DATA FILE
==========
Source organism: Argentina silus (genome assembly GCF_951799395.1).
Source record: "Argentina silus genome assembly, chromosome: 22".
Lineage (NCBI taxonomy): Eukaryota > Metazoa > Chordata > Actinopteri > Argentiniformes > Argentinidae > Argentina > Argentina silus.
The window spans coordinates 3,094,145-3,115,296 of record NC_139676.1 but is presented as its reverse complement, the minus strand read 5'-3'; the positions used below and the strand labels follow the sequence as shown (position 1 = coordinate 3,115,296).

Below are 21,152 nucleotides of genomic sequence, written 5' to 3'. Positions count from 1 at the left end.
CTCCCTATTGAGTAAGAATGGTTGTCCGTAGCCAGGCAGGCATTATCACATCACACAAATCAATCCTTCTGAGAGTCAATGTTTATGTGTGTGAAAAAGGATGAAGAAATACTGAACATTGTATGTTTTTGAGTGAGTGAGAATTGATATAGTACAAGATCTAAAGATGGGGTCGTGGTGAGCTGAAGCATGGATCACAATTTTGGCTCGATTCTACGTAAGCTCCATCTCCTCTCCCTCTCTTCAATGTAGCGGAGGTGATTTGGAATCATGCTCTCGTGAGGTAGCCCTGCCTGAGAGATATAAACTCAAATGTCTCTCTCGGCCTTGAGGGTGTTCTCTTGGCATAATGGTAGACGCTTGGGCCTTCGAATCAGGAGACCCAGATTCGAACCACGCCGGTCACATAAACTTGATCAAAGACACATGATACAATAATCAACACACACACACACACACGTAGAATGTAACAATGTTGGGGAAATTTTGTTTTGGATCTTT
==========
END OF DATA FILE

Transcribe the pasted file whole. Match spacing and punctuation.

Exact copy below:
Source organism: Argentina silus (genome assembly GCF_951799395.1).
Source record: "Argentina silus genome assembly, chromosome: 22".
Lineage (NCBI taxonomy): Eukaryota > Metazoa > Chordata > Actinopteri > Argentiniformes > Argentinidae > Argentina > Argentina silus.
The window spans coordinates 3,094,145-3,115,296 of record NC_139676.1 but is presented as its reverse complement, the minus strand read 5'-3'; the positions used below and the strand labels follow the sequence as shown (position 1 = coordinate 3,115,296).

Below are 21,152 nucleotides of genomic sequence, written 5' to 3'. Positions count from 1 at the left end.
CTCCCTATTGAGTAAGAATGGTTGTCCGTAGCCAGGCAGGCATTATCACATCACACAAATCAATCCTTCTGAGAGTCAATGTTTATGTGTGTGAAAAAGGATGAAGAAATACTGAACATTGTATGTTTTTGAGTGAGTGAGAATTGATATAGTACAAGATCTAAAGATGGGGTCGTGGTGAGCTGAAGCATGGATCACAATTTTGGCTCGATTCTACGTAAGCTCCATCTCCTCTCCCTCTCTTCAATGTAGCGGAGGTGATTTGGAATCATGCTCTCGTGAGGTAGCCCTGCCTGAGAGATATAAACTCAAATGTCTCTCTCGGCCTTGAGGGTGTTCTCTTGGCATAATGGTAGACGCTTGGGCCTTCGAATCAGGAGACCCAGATTCGAACCACGCCGGTCACATAAACTTGATCAAAGACACATGATACAATAATCAACACACACACACACACACGTAGAATGTAACAATGTTGGGGAAATTTTGTTTTGGATCTTT